There are six reasons why any magazine that has a subscription circulation of some size should immediately produce a branded app for the magazine which is for sale in iTunes.
- A branded app for a consumer magazine that goes into iTunes and sells subscriptions at a ‘normal’ rate will generate additional revenues equivalent to 5%-15% of the current print subscription revenues. Not having your magazine in iTunes is for the standard UK consumer magazine as perverse as not having your magazine in WH Smith.
- Apple charges a 30% commission, but it is contingent on success and any consumer-oriented magazine will find additional revenues through iTunes and these revenues are almost entirely non-substitutional. Very, very few iPad app subscriptions will be bought at the expense of a print cancellation. The substitution effect is the other way round. If you have a consumer magazine that is not in iTunes and your competitor is in iTunes, then there is every likelihood that your competitor magazine will be the one bought by the growing proportion of your audience that is splashing out on iPads. Month by month.
- The deal is also completely non-exclusive. There is no reason not to sell through Apple iTunes when you can also sell through the web, or sell via Amazon. There is no point in doing a deal with iTunes or an iOS developer that ties your hands in any way (for the record, all Exact Editions deals are entirely non-exclusive).
- Some iTunes apps are a heck of a lot of work, but there are also solutions such as the Exact Editions platform where the production of the digital edition, and the app, is entirely non-disruptive. There is no need to employ additional staff or design multiple digital variants of the core offering. We can leave for another day, the thorny question of whether it is a good idea to produce 3, 4, 6 different digital versions of the same magazine. Such extravagant and time-consuming solutions have been remarkably attractive to some magazine publishers. But they certainly are not necessary.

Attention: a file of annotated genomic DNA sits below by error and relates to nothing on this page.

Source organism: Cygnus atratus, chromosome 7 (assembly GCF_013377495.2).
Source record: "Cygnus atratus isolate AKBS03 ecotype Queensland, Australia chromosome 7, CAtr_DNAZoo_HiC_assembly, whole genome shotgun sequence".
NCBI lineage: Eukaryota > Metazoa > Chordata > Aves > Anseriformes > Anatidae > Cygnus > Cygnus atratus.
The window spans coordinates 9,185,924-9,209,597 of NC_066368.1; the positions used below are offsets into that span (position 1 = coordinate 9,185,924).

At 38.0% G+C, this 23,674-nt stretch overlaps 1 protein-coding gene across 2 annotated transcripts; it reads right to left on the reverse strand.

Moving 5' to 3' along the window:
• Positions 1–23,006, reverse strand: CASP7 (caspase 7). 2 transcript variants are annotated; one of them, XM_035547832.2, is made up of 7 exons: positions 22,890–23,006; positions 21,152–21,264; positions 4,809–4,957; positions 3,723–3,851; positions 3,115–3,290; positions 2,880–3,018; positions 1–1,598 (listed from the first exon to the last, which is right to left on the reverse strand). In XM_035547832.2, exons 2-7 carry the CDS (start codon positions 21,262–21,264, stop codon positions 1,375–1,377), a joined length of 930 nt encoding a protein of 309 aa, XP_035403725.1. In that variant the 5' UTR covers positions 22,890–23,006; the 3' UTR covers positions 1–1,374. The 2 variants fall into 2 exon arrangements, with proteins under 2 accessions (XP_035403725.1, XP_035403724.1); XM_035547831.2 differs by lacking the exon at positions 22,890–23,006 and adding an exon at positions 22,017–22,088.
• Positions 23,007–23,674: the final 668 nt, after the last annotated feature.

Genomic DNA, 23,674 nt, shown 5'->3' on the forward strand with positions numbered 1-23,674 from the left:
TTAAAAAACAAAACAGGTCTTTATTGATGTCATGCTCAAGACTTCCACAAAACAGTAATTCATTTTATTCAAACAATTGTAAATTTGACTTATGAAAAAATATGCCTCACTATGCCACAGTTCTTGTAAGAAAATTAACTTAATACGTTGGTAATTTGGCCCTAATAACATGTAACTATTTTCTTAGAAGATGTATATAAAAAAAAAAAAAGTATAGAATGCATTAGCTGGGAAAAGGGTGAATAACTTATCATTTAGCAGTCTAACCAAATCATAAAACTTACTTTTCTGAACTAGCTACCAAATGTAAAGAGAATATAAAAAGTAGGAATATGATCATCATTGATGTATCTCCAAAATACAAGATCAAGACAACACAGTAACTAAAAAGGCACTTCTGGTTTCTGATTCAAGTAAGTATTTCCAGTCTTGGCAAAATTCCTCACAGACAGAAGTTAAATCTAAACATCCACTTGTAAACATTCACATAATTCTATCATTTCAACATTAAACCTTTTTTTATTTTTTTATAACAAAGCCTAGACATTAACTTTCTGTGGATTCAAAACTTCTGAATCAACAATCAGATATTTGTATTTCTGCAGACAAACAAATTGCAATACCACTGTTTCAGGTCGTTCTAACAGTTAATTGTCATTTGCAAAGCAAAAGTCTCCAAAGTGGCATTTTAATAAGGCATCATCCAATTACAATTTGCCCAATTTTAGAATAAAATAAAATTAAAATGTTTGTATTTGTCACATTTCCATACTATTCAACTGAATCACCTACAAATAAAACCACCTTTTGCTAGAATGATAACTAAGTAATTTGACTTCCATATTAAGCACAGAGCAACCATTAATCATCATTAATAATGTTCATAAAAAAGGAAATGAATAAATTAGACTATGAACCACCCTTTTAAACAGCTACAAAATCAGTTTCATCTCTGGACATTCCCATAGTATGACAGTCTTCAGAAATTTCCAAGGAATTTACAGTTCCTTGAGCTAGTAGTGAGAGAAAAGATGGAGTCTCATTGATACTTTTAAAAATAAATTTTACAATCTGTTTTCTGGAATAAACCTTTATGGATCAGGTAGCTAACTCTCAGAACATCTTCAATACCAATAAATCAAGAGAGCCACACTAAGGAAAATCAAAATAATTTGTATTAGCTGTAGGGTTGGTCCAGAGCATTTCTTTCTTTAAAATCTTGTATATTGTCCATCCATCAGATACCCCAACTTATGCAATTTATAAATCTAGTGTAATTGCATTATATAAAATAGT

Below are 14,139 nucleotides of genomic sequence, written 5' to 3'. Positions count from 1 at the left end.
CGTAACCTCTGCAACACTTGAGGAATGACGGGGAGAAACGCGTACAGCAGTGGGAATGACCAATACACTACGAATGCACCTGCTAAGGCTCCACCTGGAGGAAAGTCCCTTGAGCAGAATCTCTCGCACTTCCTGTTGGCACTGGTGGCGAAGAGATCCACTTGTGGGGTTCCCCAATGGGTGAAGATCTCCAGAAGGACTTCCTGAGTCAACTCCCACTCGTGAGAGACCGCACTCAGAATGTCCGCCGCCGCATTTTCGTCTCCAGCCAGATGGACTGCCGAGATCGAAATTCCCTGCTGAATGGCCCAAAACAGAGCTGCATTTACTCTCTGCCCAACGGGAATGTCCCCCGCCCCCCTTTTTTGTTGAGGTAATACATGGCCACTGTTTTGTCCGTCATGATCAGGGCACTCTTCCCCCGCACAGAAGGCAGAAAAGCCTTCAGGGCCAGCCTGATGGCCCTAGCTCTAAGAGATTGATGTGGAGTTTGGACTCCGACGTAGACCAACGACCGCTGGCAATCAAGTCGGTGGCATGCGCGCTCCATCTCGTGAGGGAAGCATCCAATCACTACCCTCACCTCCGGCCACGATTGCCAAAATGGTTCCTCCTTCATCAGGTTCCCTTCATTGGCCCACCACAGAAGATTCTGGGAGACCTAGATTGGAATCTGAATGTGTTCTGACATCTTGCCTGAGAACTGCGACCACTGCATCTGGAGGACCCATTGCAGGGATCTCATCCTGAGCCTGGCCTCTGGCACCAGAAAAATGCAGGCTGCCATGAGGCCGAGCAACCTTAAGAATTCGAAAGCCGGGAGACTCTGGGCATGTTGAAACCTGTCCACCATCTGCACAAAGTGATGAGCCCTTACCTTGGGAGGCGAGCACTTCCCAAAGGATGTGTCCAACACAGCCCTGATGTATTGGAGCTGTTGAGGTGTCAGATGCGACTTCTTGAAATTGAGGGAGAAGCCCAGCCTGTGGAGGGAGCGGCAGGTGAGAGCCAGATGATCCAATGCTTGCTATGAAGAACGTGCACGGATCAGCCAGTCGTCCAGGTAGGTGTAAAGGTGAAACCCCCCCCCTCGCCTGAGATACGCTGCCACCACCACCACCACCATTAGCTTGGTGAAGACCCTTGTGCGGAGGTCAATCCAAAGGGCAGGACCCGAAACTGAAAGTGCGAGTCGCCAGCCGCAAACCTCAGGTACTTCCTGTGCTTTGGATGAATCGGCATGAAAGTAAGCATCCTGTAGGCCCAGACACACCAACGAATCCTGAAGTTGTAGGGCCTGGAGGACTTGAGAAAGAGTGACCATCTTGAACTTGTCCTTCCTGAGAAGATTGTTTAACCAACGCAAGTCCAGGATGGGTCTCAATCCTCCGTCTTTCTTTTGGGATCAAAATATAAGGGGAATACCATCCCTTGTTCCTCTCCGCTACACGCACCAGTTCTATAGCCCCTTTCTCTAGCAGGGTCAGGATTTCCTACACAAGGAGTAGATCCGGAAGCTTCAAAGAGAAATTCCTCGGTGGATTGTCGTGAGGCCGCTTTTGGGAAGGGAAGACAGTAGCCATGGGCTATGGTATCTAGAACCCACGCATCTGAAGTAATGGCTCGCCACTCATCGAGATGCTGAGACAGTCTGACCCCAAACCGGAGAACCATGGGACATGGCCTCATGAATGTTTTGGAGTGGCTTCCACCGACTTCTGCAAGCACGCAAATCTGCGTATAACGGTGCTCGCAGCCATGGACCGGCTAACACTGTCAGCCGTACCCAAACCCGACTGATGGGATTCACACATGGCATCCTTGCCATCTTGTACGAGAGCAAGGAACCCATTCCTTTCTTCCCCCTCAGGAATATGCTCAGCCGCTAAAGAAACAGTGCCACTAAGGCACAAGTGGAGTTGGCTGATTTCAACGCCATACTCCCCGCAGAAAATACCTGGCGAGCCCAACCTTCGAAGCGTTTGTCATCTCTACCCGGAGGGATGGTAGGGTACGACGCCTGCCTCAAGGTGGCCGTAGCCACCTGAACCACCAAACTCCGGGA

- The revenues from iTunes newsstand are already interesting for magazine publishers and the good news is that they are steadily getting better. It seems quite likely that they will grow in line with the iPad user base, which is still growing at over 50% pa. About what other magazine market segment can this be said?
- The success of the iTunes newsstand is in large part down to the efficiency and ease of purchase in the iTunes subscriptions. Especially the low-cost, automatic renewals for which most subscribers are willing to sign up. Renewals through this service are excellent and a publisher who starts now will be better off in a year’s time than a publisher who starts his subscription drive in 6 months. The simple fact is that subscriptions have momentum and they take time to build up. This is the best possible reason to start your magazines iTunes subs now, rather than in November.
Tally ho! Any consumer magazine publisher who wants to increase his/her subscription revenues by 10% or more in the second half of 2006, should sign up to the Exact Editions free trial service here.